While the workers show determination to fight for better safety and working conditions, the pro-corporate Teamsters union is working to isolate San Diego workers from their counterparts in Orange County in order to enforce concessions. San Diego sanitation workers have been given details of a new offer that Teamsters Local 542 had agreed to, but many workers indicated they would reject the offer which they deemed “disrespectful,” and made clear their disapproval, demanding that negotiations continue until their demands are met.

Republic Services is the second largest waste management company in the United States. It has also been engaged in frequent struggles with its workers since 2019. But despite encompassing up to 20 percent of Republic’s total workforce, the Teamsters continue to refuse to carry out a national strike against Republic and other waste management companies.

Figures from the local Democratic political establishment have feigned support for the strike, and pickets have been attended by San Diego Mayor Todd Gloria, Supervisor Nathan Fletcher, and Assemblywoman Lorena Gonzalez-Fletcher, to name a few. Despite these photo ops, they oversee a highly socially unequal city with the fourth highest rates of homelessness and thirteenth highest of poverty in the country. They have also worked to turn the San Diego Convention Center into a jail for immigrant children, supporting the Biden administration’s continual imprisonment of children. These “progressive” Democratic party officials also kept schools open during the pandemic and at every instance prioritize corporate interests over public safety.

This is a local manifestation of the strategy of the Biden Administration and the Democratic Party nationwide to use the services of the union bureaucracy in suppressing the growth of opposition in the working class and enforce substandard contracts. The Teamsters union occupies a central place within this strategy. This summer, it announced it would undertake a national campaign to expand its presence into nonunion Amazon, where it would bring workers the “benefits” of collective bargaining agreements which are as bad as or even worse than what currently exist at the low-wage employer. Warehouse workers at logistics competitor UPS, who are members of the Teamsters, are part-timers who start out at only $13 per hour, under the terms of a contract which the union “ratified” in spite of a majority “no” vote in 2018.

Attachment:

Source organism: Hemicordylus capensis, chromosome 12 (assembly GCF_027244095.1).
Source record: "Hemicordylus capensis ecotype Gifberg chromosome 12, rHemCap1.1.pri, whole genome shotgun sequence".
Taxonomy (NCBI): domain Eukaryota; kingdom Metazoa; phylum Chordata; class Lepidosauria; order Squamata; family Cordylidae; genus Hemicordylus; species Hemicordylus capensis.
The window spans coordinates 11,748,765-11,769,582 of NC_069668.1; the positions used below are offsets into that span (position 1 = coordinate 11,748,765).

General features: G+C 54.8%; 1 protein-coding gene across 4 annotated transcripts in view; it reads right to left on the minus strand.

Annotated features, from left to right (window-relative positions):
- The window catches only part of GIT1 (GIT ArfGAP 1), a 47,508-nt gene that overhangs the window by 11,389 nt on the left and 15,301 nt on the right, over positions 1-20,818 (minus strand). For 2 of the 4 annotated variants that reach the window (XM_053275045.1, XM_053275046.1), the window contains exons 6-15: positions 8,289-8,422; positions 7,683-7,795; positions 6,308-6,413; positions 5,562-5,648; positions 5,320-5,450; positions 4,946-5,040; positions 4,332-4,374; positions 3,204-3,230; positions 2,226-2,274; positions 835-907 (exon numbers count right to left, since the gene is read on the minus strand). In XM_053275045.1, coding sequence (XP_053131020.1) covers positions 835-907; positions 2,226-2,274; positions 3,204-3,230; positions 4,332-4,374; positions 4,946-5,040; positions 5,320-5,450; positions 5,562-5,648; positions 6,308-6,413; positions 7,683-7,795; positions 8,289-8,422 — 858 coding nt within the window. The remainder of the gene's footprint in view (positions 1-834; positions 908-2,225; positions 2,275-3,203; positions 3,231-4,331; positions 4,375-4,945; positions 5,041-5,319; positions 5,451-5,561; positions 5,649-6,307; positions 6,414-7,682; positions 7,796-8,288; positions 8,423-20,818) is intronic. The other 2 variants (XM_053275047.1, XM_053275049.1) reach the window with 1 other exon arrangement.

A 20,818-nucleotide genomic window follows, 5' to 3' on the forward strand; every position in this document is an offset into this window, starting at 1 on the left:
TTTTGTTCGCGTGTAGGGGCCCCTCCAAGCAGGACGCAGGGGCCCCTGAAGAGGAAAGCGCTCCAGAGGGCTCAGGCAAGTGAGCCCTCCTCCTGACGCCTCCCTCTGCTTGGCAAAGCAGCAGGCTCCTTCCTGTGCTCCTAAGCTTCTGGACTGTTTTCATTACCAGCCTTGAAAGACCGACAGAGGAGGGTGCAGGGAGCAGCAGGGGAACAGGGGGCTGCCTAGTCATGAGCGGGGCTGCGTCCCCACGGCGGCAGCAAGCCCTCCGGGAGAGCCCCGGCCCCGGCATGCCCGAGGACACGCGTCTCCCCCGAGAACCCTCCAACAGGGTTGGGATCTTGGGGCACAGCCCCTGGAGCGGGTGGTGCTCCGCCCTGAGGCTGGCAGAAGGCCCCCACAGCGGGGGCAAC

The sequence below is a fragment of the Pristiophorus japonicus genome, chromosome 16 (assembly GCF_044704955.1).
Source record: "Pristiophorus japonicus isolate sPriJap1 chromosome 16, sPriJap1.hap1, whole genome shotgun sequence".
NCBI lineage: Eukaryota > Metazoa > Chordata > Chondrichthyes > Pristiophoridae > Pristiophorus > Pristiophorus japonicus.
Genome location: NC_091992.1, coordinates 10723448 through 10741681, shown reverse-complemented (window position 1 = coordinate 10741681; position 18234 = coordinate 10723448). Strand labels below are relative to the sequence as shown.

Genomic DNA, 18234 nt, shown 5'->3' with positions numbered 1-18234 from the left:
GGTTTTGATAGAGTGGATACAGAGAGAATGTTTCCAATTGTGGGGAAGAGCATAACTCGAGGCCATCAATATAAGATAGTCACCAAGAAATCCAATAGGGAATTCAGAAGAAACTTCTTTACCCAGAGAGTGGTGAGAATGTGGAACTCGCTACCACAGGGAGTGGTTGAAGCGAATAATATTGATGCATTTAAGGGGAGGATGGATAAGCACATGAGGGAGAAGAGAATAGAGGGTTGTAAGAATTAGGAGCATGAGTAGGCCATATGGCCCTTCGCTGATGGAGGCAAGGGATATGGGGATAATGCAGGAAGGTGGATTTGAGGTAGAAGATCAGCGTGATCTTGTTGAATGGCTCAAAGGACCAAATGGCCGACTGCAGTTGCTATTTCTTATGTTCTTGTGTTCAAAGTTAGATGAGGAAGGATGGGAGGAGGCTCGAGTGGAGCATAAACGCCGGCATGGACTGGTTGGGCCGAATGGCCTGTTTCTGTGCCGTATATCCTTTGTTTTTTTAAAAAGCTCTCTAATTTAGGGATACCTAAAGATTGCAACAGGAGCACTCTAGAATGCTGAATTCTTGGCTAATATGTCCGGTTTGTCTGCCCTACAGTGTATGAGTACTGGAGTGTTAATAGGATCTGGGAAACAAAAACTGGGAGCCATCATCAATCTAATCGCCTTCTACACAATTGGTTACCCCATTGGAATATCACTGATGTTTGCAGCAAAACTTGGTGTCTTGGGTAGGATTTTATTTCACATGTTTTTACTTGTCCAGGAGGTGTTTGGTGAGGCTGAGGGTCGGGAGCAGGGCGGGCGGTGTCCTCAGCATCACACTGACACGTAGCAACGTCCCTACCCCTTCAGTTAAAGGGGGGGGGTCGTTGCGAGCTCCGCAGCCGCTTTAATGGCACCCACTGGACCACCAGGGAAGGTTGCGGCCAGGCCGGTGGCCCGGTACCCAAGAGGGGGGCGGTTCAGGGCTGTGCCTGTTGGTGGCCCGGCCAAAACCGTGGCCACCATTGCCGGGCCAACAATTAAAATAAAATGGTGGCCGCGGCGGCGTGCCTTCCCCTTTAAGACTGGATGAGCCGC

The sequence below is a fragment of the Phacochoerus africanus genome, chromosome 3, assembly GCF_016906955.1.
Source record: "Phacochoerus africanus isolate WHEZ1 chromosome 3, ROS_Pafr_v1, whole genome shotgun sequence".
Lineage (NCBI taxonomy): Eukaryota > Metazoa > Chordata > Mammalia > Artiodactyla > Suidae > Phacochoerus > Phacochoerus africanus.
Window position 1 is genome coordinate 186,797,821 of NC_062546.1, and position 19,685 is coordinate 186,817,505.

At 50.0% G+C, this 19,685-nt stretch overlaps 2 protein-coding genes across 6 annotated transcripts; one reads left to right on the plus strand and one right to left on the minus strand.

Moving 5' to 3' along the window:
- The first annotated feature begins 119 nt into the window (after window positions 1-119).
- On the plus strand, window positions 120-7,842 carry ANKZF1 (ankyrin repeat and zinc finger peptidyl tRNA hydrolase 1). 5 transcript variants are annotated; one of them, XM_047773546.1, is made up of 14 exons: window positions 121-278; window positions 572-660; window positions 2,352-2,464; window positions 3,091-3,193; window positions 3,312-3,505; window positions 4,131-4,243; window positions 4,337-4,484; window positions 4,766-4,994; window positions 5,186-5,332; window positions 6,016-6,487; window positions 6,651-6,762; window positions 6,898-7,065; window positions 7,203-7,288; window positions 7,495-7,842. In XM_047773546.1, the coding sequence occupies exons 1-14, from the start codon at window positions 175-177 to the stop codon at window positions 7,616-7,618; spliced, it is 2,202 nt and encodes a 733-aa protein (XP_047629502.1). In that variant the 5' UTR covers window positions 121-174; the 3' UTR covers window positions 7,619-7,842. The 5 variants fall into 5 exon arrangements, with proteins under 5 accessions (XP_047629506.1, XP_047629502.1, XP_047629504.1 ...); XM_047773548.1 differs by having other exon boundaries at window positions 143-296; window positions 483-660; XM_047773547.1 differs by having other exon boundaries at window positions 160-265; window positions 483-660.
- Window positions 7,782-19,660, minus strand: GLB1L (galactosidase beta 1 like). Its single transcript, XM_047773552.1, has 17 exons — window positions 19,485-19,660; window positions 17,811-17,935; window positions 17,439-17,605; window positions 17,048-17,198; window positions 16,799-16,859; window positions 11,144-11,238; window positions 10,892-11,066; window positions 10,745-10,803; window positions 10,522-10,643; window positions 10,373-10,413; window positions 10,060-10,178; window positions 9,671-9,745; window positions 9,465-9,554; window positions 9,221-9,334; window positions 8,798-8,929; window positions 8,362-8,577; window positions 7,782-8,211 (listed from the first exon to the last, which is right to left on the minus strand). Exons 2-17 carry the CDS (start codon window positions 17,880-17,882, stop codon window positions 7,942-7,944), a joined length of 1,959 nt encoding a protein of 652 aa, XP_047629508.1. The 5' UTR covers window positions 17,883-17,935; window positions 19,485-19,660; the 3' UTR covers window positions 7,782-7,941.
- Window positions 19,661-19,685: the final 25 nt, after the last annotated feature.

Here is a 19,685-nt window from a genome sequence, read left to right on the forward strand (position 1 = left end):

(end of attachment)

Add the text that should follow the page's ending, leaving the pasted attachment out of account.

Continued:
The election of new union president Sean O’Brien this fall, with the supporter of the pseudo-left opposition group Teamsters for a Democratic Union, is an attempt to overcome the discrediting of the Teamsters by decades of sellouts and its notorious thuggishness. But O’Brien is himself a former ally of his predecessor, James Hoffa Jr., and is widely hated for his use of threats of physical violence against his opponents. O’Brien was elected amid the lowest voter turnout since the union switched to direct election of its top officers in the early 1990s.

The struggles of waste management workers in Southern California cannot be left in the hands of the Teamsters, which functions as an agency of management. Instead, waste management workers must begin building their own independent rank-and-file committees, where workers can fight for their own interests, untethered from the corporatist relations between the trade unions and the corporations.